F1 2014 Driver Review: Kevin Magnussen


Kevin Magnussen

Team: McLaren-Mercedes
Car No.: 20
Races: 19
Wins: 0
Podiums (excluding wins): 1
Pole Positions: 0
Fastest Laps: 0
Points: 55
Laps Led: 0
Championship Position: 11th

Luke Smith (@LukeSmithF1)

Kevin Magnussen was meant to be the next big thing in Formula 1, having warranted the sacking of Sergio Perez after just oen season at McLaren. The Dane lived up to the hype on his debut, finishing second behind Nico Rosberg in Australia, and suggested that experienced teammate Jenson Button may not have it all his own way in 2014.

However, this proved to be the highlight of his season. He did manage to finish in the points on 12 occasions, but Magnussen rarely troubled the front-runners. Sure, the McLaren MP4-29 car gave him little chance of doing so, but the gulf in points to his teammate – 126 to 55 – is cause for concern.

Magnussen was solid if unspectacular this year, and is now waiting on a decision from McLaren to see if he will be retained. If it wants to build for the future with Honda, K-Mag is the man for the job. However, in terms of true ability and experience – and who will score more points in 2015 – Button should get the nod.

That said, it would be a shame for Magnussen to be shelved after just one season. He may not have set the world on fire this year, but he definitely deserves more than just one season to prove his worth.

Tony DiZinno (@tonydizinno)

Jan Magnussen’s son Kevin seemed to meet a lot of well-timed criteria at the start of the year. He’d be making his debut in a Mobil 1-backed McLaren-Mercedes as his father did in 1995, when both those partnerships began. But after an impressive preseason and an absolutely perfect debut Grand Prix in Melbourne, things never were as rosy again for the talented Dane the rest of his rookie year.

Teammate Jenson Button held the edge in race results and points, as could have been expected, but also in qualifying, where Magnussen was probably seeking to gain the upper hand. Consider how his fellow rookie Daniil Kvyat of Toro Rosso got the better of Jean-Eric Vergne on Saturdays more often than not and that seemed to stand out. Magnussen had few true “wow” moments, but he had several decent qualifying efforts.

The one area he must improve on in 2015 if he gets a chance to continue is maintaining his race position on race day. Magnussen ended better than he started in only six of the 18 Grands Prix he finished this season, and his fall from regular points scores brought McLaren down to a battle with Force India for fifth. His first year had its high points, and you could see him grow in the level of a Valtteri Bottas with more seasoning, but his promise wasn’t fully realized on the whole in 2014.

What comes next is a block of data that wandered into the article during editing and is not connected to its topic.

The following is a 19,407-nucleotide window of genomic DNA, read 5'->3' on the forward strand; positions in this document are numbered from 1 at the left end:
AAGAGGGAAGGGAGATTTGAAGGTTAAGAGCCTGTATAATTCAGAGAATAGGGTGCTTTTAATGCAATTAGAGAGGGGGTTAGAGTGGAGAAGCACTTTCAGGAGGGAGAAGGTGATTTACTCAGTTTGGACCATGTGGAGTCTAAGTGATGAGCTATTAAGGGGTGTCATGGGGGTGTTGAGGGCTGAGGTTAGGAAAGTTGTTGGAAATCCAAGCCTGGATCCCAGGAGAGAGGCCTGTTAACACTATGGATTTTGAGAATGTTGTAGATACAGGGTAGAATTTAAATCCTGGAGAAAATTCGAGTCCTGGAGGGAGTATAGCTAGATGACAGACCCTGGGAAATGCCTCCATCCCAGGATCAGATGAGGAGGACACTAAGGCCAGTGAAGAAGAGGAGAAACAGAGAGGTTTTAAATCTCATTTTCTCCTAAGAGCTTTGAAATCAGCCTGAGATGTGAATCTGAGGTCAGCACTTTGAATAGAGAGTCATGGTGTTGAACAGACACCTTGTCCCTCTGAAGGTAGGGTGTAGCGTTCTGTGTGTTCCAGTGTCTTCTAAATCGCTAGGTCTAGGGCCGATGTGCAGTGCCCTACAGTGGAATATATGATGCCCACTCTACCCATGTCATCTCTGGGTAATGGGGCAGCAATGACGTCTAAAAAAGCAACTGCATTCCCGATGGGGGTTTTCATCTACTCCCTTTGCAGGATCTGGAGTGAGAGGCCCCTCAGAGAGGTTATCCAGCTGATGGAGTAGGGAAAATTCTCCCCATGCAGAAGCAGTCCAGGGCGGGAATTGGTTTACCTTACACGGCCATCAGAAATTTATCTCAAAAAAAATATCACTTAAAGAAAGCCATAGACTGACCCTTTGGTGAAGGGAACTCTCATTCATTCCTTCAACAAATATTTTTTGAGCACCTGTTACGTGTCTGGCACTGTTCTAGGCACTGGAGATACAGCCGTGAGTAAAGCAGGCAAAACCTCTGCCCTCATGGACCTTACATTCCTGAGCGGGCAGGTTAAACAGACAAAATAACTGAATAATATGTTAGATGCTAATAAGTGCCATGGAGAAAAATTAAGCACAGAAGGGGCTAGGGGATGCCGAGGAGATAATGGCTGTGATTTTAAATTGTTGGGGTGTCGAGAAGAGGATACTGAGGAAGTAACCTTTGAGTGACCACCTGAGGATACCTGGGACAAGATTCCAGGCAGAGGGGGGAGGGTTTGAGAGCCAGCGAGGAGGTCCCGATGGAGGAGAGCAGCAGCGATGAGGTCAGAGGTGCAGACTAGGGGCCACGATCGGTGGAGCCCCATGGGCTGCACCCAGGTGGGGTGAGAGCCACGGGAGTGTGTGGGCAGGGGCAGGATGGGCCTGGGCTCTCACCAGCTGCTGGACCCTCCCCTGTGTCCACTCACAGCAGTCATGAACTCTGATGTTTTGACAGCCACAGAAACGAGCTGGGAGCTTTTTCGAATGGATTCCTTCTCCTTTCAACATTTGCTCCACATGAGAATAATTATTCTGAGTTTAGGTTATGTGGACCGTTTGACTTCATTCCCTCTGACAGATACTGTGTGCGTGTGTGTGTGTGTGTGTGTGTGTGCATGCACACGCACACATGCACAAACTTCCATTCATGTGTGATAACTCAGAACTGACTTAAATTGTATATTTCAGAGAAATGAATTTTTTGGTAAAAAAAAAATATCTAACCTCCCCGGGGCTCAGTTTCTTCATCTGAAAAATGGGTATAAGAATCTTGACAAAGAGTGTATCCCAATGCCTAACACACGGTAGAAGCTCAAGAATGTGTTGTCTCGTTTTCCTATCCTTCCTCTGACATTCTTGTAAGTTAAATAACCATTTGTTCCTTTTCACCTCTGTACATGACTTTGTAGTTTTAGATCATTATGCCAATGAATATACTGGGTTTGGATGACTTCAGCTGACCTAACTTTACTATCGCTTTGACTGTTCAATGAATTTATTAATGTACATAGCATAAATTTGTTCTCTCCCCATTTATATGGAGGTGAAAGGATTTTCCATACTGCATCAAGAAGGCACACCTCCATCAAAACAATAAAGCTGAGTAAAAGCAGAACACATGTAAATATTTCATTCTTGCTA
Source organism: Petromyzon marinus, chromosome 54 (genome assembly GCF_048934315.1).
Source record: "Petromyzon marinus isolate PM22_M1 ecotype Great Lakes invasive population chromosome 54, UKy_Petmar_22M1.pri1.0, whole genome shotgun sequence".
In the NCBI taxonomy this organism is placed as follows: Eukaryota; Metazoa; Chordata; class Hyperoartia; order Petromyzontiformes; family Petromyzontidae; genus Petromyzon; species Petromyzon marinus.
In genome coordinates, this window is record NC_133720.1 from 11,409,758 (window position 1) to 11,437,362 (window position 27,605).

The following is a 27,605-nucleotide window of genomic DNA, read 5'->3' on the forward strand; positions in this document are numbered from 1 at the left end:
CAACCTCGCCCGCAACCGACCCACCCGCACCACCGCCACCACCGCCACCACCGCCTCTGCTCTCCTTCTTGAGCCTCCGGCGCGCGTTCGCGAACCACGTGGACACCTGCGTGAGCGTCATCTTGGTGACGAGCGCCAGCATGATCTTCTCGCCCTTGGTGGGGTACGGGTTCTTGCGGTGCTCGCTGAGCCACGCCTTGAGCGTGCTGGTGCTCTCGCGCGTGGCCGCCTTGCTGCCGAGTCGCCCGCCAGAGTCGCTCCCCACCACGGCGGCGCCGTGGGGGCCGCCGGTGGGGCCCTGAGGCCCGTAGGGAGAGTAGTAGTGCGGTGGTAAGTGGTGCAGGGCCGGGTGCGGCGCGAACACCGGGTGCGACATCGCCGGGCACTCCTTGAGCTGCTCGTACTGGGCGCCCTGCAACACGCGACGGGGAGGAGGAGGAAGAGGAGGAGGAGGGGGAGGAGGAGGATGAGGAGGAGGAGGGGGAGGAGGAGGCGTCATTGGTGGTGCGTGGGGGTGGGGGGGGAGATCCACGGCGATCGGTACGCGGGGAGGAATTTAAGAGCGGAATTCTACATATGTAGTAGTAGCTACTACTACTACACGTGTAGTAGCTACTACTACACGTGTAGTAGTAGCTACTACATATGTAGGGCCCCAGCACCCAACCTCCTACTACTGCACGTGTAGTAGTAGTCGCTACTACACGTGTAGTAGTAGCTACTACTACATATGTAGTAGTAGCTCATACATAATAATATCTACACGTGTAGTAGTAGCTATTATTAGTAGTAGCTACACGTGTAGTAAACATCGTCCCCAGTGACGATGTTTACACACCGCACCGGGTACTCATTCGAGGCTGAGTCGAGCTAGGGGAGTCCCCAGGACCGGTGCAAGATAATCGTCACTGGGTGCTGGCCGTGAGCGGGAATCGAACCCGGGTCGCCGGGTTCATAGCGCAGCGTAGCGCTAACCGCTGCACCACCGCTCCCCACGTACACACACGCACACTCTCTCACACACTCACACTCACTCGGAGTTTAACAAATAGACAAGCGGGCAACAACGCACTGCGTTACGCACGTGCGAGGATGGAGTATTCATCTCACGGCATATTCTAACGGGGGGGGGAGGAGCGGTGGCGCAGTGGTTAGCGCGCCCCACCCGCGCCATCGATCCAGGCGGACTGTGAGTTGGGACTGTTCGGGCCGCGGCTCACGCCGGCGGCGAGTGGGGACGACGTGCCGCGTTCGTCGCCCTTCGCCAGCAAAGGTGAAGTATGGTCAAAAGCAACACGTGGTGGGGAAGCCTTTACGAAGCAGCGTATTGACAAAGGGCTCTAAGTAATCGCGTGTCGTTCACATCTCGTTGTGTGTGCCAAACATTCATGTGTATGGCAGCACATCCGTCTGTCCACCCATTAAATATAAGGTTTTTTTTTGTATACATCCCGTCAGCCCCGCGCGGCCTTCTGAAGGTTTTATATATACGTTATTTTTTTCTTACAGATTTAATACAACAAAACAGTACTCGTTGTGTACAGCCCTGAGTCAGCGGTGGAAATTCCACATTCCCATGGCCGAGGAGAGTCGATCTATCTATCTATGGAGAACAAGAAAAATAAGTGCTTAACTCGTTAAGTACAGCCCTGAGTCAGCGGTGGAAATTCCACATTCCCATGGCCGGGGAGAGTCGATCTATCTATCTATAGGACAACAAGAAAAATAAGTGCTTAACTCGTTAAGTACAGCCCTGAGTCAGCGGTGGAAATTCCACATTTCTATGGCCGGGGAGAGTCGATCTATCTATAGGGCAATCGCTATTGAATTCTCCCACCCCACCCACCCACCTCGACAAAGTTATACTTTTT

Sergio Perez wins rain-delayed race in Singapore over Leclerc; Verstappen seventh

Sergio Perez Singapore
Clive Rose/Getty Images,

SINGAPORE — Max Verstappen’s Formula One title celebrations were put on hold after the Red Bull driver placed seventh at a chaotic Singapore Grand Prix, won by his teammate Sergio Perez on Sunday.

Perez’s second win of the season saw him finish 7.6 seconds ahead of Ferrari’s Charles Leclerc, with Leclerc’s teammate Carlos Sainz Jr. in third place.

Perez was investigated for a potential safety car infringement but still kept the win after a 5-second time penalty for dropping too far back after being warned.

Verstappen had won the past five races but needed to win here and finish 22 points ahead of Leclerc to be crowned champion for a second straight season. That could happen next weekend at the Japanese GP.

Verstappen made a mistake after the second safety car restart, following AlphaTauri driver Yuki Tsunoda’s crash on Lap 36. When Verstappen tried to overtake Lando Norris’ McLaren, he locked his tires and needed to pit again.

Leclerc started from pole position with Verstappen going from eighth after a team blunder in qualifying.

The race start was delayed by more than an hour to clear water off the Marina Bay Circuit track following heavy rainfall. Drivers had to finish the 61-lap race within a two-hour window; 59 laps were completed.

Tricky conditions saw the virtual safety car deployed three times and DRS was allowed with about 30 minutes remaining.

Perez made a good start and jumped past Leclerc while Verstappen dropped several places. The first safety car was on Lap 8 when Zhou Guanyu’s Alfa Romeo was cut off by Nicholas Latifi’s Williams.

Perez got away cleanly at the restart, while Verstappen climbed into seventh behind Fernando Alonso – whose 350th F1 race ended disappointingly when his engine failed on Lap 21, bringing out the first VSC.

With the track still damp, drivers decided against changing to quicker tires – apart from Mercedes’ George Russell, who struggled for grip.

Hamilton made a rare mistake on Lap 33 and thudded into the crash barrier. Soon after, the leading drivers changed tires in a flurry of stops. They did so just before the safety car was deployed again following Tsunoda’s error.

Verstappen overtook Sebastian Vettel’s Aston Martin right at the end for seventh place.